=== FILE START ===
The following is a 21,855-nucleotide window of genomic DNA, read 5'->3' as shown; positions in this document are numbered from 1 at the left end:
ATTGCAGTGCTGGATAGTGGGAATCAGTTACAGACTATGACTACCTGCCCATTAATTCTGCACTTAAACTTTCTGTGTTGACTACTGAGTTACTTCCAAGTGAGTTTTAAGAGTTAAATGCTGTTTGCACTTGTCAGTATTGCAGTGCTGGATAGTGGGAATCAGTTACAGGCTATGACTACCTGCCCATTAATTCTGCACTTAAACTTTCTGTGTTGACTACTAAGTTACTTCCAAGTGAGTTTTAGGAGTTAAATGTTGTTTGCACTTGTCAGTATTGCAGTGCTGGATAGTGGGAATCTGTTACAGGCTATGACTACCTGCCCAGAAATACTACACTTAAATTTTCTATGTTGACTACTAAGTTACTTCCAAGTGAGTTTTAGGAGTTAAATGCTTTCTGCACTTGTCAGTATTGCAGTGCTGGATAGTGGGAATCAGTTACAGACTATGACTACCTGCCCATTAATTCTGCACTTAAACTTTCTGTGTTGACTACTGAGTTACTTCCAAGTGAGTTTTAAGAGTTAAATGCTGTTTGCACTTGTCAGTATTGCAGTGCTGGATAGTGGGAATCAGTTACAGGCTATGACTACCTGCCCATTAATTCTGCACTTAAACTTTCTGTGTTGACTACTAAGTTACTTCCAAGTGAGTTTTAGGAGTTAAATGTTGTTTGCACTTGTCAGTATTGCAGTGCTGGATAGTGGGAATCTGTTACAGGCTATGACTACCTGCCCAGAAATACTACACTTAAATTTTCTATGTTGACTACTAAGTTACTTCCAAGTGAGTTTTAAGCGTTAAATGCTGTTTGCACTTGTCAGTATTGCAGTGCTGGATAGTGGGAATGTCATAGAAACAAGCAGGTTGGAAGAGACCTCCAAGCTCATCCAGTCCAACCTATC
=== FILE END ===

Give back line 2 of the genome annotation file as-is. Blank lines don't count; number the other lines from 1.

ATTGCAGTGCTGGATAGTGGGAATCAGTTACAGACTATGACTACCTGCCCATTAATTCTGCACTTAAACTTTCTGTGTTGACTACTGAGTTACTTCCAAGTGAGTTTTAAGAGTTAAATGCTGTTTGCACTTGTCAGTATTGCAGTGCTGGATAGTGGGAATCAGTTACAGGCTATGACTACCTGCCCATTAATTCTGCACTTAAACTTTCTGTGTTGACTACTAAGTTACTTCCAAGTGAGTTTTAGGAGTTAAATGTTGTTTGCACTTGTCAGTATTGCAGTGCTGGATAGTGGGAATCTGTTACAGGCTATGACTACCTGCCCAGAAATACTACACTTAAATTTTCTATGTTGACTACTAAGTTACTTCCAAGTGAGTTTTAGGAGTTAAATGCTTTCTGCACTTGTCAGTATTGCAGTGCTGGATAGTGGGAATCAGTTACAGACTATGACTACCTGCCCATTAATTCTGCACTTAAACTTTCTGTGTTGACTACTGAGTTACTTCCAAGTGAGTTTTAAGAGTTAAATGCTGTTTGCACTTGTCAGTATTGCAGTGCTGGATAGTGGGAATCAGTTACAGGCTATGACTACCTGCCCATTAATTCTGCACTTAAACTTTCTGTGTTGACTACTAAGTTACTTCCAAGTGAGTTTTAGGAGTTAAATGTTGTTTGCACTTGTCAGTATTGCAGTGCTGGATAGTGGGAATCTGTTACAGGCTATGACTACCTGCCCAGAAATACTACACTTAAATTTTCTATGTTGACTACTAAGTTACTTCCAAGTGAGTTTTAAGCGTTAAATGCTGTTTGCACTTGTCAGTATTGCAGTGCTGGATAGTGGGAATGTCATAGAAACAAGCAGGTTGGAAGAGACCTCCAAGCTCATCCAGTCCAACCTATC